A major purpose of US Secretary of State Antony Blinken’s visit to China was, in his words, to reestablish communications to reduce “ misunderstandings and miscommunications” to prevent or manage incidents between the two militaries. The 3 June near collision of China and US warships in the Taiwan Strait is a prime example.
But Blinken was unsuccessful in reestablishing the most crucial link –military to military communications. Moreover even if better military to military communications are reestablished, dangerous incidents will still occur. This is because they do not stem from misunderstandings and miscommunications but are rooted in deeper differences regarding the ‘international order’ and strategic interests.
This incident occurred while China’s Defence Minster Li Shangfu and US Defence Secretary Lloyd Austin were attending the Shangri-la security dialogue in Singapore. They may well have known that such an incident was likely. Anyway it provided an opportunity to enunciate their positions.
The two powers are locked in a tit-for –tat intensifying struggle for political and military dominance in the region and beyond. In the case of the 3 June incident it was a clash between the US demonstration of its theoretical right under international law versus China’s right to protect its security. Put another way, the conflict is between the use of a ‘right’ to gain an advantage over a potential enemy versus a country’s right to defend itself. The incident messaged each sides’ position and willingness to back it up militarily.
Prior to cutting across its bow the Chinese destroyer radioed the US warship that it should move or there would be a collision. The U.S. alleged that the Chinese warship’s manoeuvre was illegal, unprofessional, and unsafe. US spokesperson John Kirby said that the close encounter is “part and parcel of an increasing level of aggressiveness” by China’s military’. In response, China’s defense Minister Li Shangfu said that “we must prevent these attempts that use freedom of navigation to assert hegemony”.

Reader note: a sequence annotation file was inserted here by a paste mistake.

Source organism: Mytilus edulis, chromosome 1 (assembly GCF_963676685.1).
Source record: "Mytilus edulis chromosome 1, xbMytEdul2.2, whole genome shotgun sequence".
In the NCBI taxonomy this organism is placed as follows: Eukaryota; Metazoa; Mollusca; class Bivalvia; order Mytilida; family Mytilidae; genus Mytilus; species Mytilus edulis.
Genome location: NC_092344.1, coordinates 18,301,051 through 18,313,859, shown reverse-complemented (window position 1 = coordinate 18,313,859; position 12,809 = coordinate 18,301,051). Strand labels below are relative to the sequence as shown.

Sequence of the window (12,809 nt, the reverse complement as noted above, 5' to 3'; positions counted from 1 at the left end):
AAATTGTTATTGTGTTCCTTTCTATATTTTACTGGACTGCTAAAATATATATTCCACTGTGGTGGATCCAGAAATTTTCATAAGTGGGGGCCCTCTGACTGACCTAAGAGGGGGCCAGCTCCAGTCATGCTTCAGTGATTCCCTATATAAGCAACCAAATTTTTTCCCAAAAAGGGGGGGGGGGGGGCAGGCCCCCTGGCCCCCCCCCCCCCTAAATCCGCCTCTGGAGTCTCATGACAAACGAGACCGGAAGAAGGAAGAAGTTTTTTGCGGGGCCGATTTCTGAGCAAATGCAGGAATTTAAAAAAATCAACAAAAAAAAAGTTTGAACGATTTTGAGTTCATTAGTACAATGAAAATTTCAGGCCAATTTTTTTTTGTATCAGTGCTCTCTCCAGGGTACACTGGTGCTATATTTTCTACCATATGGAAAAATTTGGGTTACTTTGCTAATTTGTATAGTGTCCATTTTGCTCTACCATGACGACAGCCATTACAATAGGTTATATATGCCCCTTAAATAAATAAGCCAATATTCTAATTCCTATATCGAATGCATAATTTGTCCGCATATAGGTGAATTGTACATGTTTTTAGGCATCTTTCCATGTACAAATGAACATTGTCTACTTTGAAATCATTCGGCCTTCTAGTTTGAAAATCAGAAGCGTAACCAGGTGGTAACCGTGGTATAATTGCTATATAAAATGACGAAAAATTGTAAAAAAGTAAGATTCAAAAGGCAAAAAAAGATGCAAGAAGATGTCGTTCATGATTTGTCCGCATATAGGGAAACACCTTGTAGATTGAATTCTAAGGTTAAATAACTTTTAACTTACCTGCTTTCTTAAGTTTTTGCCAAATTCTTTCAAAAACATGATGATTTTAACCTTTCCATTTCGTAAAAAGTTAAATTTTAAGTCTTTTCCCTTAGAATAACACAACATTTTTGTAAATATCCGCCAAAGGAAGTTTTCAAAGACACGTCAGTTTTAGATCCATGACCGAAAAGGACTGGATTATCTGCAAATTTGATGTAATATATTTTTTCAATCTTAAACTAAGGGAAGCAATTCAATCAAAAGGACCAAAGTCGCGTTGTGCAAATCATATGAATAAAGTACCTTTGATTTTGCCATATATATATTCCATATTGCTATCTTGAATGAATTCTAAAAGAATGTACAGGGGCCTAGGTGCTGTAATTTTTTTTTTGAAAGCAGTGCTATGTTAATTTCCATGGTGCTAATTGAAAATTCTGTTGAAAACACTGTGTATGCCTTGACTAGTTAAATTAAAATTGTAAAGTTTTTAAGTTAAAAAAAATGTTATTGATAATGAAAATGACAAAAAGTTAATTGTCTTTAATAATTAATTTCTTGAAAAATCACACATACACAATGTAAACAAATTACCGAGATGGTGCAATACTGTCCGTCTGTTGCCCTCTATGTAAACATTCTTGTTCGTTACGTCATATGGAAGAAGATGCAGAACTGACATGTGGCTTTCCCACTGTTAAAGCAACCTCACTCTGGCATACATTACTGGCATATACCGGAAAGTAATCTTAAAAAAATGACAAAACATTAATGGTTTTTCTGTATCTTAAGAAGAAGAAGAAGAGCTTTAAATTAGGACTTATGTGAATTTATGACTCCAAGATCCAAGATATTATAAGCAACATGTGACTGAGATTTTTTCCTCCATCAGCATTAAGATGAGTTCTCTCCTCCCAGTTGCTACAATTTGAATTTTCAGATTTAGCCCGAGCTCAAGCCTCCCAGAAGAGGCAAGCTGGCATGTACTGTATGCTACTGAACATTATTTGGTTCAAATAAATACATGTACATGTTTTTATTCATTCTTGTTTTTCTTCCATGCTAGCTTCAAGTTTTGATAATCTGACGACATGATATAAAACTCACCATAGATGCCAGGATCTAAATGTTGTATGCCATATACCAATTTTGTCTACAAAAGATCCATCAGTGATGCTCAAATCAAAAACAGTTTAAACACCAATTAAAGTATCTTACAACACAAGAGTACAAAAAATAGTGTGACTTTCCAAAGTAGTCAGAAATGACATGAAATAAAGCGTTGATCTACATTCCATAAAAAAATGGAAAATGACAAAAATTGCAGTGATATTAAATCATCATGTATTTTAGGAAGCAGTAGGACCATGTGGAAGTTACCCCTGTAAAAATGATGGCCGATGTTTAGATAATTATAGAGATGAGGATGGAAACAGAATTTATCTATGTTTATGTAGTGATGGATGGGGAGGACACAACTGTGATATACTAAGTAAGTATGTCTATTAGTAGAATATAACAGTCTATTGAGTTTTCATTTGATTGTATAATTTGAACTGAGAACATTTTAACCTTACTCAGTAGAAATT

To put it in perspective, consider the US reaction if China –despite US security concerns- were to repeatedly undertake such activities in the US EEZ to ‘demonstrate their right to do so’. While it may not object legally, given the strained relations it surely would be seen as an unfriendly and provocative act. The U.S. would likely monitor them closely, even ‘harass’ the assets undertaking the activities and plan “countermeasures” in the event of an attack.
As Kirby also said, ”Air and maritime intercepts happen all the time. Heck, we do it.” The difference Kirby claims is, ”when we do it, it’s done professionally, and it’s done inside international law, and it’s done in accordance with the rules of the road.” So this is a matter of interpretation of ‘professional’, the relevant ‘international law’ and the ‘rules of the road’.
The two have long sparred over close-in US maritime and air probes aimed at China. Indeed, this incident came on the heels of what the U.S. called an unsafe and unprofessional intercept of a US intelligence collection plane over the South China Sea. That plane was collecting intelligence on a Chinese aircraft carrier strike group that was undertaking exercises.
The US claims that “The Taiwan Strait is an international waterway, meaning that the Taiwan Strait is an area where high seas freedoms, including freedom of navigation and over flight, are guaranteed under international law.” But the term ‘international waters’ does not appear in the foundation of the international order in the oceans, the UN Convention on the Law of the Sea (UNCLOS). It is an invention of the US Navy to connote to its commanders waters in which they have ‘freedom of navigation’.